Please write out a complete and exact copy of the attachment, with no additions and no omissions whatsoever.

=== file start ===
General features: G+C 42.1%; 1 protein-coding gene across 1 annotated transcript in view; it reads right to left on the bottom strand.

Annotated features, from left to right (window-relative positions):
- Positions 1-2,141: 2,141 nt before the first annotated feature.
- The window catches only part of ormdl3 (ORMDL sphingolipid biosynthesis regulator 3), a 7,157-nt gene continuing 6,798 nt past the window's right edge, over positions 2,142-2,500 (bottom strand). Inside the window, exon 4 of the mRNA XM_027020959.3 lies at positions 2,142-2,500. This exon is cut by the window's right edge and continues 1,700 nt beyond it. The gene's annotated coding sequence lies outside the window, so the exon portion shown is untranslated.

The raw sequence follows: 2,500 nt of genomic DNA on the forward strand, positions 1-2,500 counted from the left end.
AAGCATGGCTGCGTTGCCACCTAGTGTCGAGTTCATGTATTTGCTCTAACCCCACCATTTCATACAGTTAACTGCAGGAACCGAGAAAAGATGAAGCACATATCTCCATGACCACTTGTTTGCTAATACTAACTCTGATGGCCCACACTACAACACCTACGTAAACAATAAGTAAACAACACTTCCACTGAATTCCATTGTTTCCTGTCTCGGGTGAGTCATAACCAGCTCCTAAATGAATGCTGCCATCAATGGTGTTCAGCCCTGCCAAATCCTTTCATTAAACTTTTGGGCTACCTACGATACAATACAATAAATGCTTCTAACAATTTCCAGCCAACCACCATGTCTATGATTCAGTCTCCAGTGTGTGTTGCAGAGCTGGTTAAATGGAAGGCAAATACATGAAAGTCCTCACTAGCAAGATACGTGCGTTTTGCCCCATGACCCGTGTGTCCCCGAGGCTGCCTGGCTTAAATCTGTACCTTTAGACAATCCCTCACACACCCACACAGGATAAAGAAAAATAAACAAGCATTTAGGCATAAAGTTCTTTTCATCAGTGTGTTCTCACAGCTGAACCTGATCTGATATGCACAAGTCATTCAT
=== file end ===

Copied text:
General features: G+C 42.1%; 1 protein-coding gene across 1 annotated transcript in view; it reads right to left on the bottom strand.

Annotated features, from left to right (window-relative positions):
- Positions 1-2,141: 2,141 nt before the first annotated feature.
- The window catches only part of ormdl3 (ORMDL sphingolipid biosynthesis regulator 3), a 7,157-nt gene continuing 6,798 nt past the window's right edge, over positions 2,142-2,500 (bottom strand). Inside the window, exon 4 of the mRNA XM_027020959.3 lies at positions 2,142-2,500. This exon is cut by the window's right edge and continues 1,700 nt beyond it. The gene's annotated coding sequence lies outside the window, so the exon portion shown is untranslated.

The raw sequence follows: 2,500 nt of genomic DNA on the forward strand, positions 1-2,500 counted from the left end.
AAGCATGGCTGCGTTGCCACCTAGTGTCGAGTTCATGTATTTGCTCTAACCCCACCATTTCATACAGTTAACTGCAGGAACCGAGAAAAGATGAAGCACATATCTCCATGACCACTTGTTTGCTAATACTAACTCTGATGGCCCACACTACAACACCTACGTAAACAATAAGTAAACAACACTTCCACTGAATTCCATTGTTTCCTGTCTCGGGTGAGTCATAACCAGCTCCTAAATGAATGCTGCCATCAATGGTGTTCAGCCCTGCCAAATCCTTTCATTAAACTTTTGGGCTACCTACGATACAATACAATAAATGCTTCTAACAATTTCCAGCCAACCACCATGTCTATGATTCAGTCTCCAGTGTGTGTTGCAGAGCTGGTTAAATGGAAGGCAAATACATGAAAGTCCTCACTAGCAAGATACGTGCGTTTTGCCCCATGACCCGTGTGTCCCCGAGGCTGCCTGGCTTAAATCTGTACCTTTAGACAATCCCTCACACACCCACACAGGATAAAGAAAAATAAACAAGCATTTAGGCATAAAGTTCTTTTCATCAGTGTGTTCTCACAGCTGAACCTGATCTGATATGCACAAGTCATTCAT